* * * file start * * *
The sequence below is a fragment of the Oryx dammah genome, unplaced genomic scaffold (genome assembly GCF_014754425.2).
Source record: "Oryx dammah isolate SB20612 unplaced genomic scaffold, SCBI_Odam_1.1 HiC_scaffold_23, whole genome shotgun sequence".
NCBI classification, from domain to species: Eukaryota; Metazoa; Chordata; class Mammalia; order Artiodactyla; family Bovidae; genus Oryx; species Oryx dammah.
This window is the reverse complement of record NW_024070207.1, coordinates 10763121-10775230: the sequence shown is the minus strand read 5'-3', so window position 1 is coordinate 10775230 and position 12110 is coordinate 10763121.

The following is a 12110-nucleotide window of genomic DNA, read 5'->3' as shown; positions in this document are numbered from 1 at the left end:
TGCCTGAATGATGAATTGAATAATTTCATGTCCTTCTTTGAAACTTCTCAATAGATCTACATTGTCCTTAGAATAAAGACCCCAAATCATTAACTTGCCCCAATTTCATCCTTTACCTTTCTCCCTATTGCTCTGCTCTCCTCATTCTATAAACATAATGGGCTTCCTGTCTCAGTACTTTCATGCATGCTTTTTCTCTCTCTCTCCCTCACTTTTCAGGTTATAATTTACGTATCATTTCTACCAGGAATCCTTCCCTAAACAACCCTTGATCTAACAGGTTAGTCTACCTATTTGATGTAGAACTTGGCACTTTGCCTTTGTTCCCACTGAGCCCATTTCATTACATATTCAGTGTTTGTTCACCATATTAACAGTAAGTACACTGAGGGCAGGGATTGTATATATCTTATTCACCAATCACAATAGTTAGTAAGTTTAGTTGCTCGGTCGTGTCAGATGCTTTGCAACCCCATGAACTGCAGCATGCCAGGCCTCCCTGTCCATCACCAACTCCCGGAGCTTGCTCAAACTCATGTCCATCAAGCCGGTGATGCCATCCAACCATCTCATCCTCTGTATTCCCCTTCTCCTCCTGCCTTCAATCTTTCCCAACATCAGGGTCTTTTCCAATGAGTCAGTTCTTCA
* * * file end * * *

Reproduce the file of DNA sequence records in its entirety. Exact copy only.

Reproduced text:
The sequence below is a fragment of the Oryx dammah genome, unplaced genomic scaffold (genome assembly GCF_014754425.2).
Source record: "Oryx dammah isolate SB20612 unplaced genomic scaffold, SCBI_Odam_1.1 HiC_scaffold_23, whole genome shotgun sequence".
NCBI classification, from domain to species: Eukaryota; Metazoa; Chordata; class Mammalia; order Artiodactyla; family Bovidae; genus Oryx; species Oryx dammah.
This window is the reverse complement of record NW_024070207.1, coordinates 10763121-10775230: the sequence shown is the minus strand read 5'-3', so window position 1 is coordinate 10775230 and position 12110 is coordinate 10763121.

The following is a 12110-nucleotide window of genomic DNA, read 5'->3' as shown; positions in this document are numbered from 1 at the left end:
TGCCTGAATGATGAATTGAATAATTTCATGTCCTTCTTTGAAACTTCTCAATAGATCTACATTGTCCTTAGAATAAAGACCCCAAATCATTAACTTGCCCCAATTTCATCCTTTACCTTTCTCCCTATTGCTCTGCTCTCCTCATTCTATAAACATAATGGGCTTCCTGTCTCAGTACTTTCATGCATGCTTTTTCTCTCTCTCTCCCTCACTTTTCAGGTTATAATTTACGTATCATTTCTACCAGGAATCCTTCCCTAAACAACCCTTGATCTAACAGGTTAGTCTACCTATTTGATGTAGAACTTGGCACTTTGCCTTTGTTCCCACTGAGCCCATTTCATTACATATTCAGTGTTTGTTCACCATATTAACAGTAAGTACACTGAGGGCAGGGATTGTATATATCTTATTCACCAATCACAATAGTTAGTAAGTTTAGTTGCTCGGTCGTGTCAGATGCTTTGCAACCCCATGAACTGCAGCATGCCAGGCCTCCCTGTCCATCACCAACTCCCGGAGCTTGCTCAAACTCATGTCCATCAAGCCGGTGATGCCATCCAACCATCTCATCCTCTGTATTCCCCTTCTCCTCCTGCCTTCAATCTTTCCCAACATCAGGGTCTTTTCCAATGAGTCAGTTCTTCA